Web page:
When you spend a year driving a bus as a part of a national tour to celebrate the gift of Catholic education, you get pretty accustomed to a certain set of questions and comments, many of which could easily lead to a deeper discussion of our experience. However, one response sticks out in particular. Upon hearing my feeble attempt at a brief explanation of what the tour actually was, a solid handful of friends would respond, “So you’re kind of living like a rock star.”
I can see where they’d get this comparison. We did basically live on a tour bus, and we did hop off that bus routinely to throngs of screaming fans (a.k.a. a couple hundred excited children and pre-teens). There was that one time when a random student exclaimed, “I’m never going to wash this hand!” after receiving one of my high fives. Most relevant, though, was that, like the rock stars we were compared to, we knew that “the show must go on.” Things went wrong—windshield wipers broke, schedules were confused, fuel ran low (literally), traffic jammed, the bus got a bit stuck—but the show had to go on.
The only problem with this analogy is that the bus tour was never about the bus. The bus is the attention grabber. We hope eyes were caught all across the country. We hope people noticed the bus and saw where it was going. We pray that people saw that the headlights were pointing toward something bigger. If one chose to follow the path of these headlights, they’d find the much brighter beacons of hope—the Catholic schools of America. They’d see the places where the real rock stars can be found, the places where the show indeed does go on because communities realize that it must. They realize that ensuring the show goes on and schools stay open may be expensive, but that it’s far more costly for them not to.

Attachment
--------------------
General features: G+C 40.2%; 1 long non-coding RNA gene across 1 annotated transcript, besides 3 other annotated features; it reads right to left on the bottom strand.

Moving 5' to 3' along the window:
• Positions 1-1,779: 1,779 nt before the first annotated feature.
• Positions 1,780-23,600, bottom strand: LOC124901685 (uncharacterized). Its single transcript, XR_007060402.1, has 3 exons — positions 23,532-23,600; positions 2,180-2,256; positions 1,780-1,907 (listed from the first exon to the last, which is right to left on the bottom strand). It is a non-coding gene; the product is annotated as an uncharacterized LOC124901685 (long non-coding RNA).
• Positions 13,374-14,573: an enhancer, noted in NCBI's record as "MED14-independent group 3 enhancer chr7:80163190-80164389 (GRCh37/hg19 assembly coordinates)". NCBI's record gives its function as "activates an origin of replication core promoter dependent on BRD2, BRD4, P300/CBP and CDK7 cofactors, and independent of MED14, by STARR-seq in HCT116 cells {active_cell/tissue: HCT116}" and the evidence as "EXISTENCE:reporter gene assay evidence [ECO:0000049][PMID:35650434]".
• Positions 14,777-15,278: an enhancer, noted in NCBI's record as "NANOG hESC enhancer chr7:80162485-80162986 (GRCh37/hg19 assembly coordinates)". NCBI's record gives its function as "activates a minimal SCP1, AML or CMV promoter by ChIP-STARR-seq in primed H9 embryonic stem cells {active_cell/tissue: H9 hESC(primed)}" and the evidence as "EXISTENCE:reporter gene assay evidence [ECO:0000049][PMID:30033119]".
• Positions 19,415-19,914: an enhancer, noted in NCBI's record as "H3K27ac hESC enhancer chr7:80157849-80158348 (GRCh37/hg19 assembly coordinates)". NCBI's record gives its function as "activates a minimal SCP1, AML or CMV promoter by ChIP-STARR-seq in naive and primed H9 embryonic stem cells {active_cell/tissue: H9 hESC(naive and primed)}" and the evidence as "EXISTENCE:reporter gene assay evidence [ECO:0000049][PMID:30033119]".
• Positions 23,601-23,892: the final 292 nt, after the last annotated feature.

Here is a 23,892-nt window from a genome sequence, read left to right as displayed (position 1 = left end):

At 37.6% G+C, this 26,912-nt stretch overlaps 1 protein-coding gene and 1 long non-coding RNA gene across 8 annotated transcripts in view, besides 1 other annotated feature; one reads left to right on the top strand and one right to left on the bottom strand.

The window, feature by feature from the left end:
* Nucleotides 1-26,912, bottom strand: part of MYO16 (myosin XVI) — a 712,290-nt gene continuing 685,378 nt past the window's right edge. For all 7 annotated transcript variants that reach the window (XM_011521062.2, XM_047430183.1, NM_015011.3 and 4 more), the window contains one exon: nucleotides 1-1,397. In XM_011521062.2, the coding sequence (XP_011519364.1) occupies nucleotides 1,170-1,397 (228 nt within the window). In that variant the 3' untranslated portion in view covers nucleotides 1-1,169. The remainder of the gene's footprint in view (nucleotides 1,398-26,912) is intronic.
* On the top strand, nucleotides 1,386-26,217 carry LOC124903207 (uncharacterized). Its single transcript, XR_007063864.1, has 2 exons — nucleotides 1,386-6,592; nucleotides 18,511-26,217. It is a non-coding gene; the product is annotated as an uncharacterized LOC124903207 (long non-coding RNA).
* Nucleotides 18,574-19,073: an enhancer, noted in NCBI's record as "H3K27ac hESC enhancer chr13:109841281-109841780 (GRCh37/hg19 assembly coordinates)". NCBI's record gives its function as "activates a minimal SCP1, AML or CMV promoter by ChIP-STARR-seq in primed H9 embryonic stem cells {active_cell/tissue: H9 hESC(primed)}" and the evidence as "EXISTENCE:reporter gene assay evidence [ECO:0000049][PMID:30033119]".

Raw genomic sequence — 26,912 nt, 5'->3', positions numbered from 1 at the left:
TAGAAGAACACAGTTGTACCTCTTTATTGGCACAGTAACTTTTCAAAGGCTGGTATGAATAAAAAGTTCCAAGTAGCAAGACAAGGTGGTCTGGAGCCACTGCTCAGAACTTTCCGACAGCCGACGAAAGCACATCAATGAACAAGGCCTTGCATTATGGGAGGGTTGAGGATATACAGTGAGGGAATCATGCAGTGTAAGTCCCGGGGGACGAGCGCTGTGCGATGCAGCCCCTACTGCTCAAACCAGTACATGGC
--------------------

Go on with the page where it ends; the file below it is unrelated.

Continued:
These schools are places where we had the great privilege of seeing teachers, students, administrators, and parents fighting valiantly and joyfully to continue to uphold a tradition of faith-based academic excellence. These places, mind you, are far from perfect. Like the bus, they had cosmetic issues, were sometimes running low on the resources needed to keep going, and even experienced periods of feeling confused or stuck; but the show was going on. If you’re reading this, I imagine you’d agree that the children of our nation deserve thriving schools, and the large and small hiccups simply cannot get in the way.
I guess the bus got to play a role after all. This bus tour was a visible way to stand up and say to the world (and any one who doubts the urgent necessity of these sacred spaces we call Catholic schools), “No! The show MUST go on!”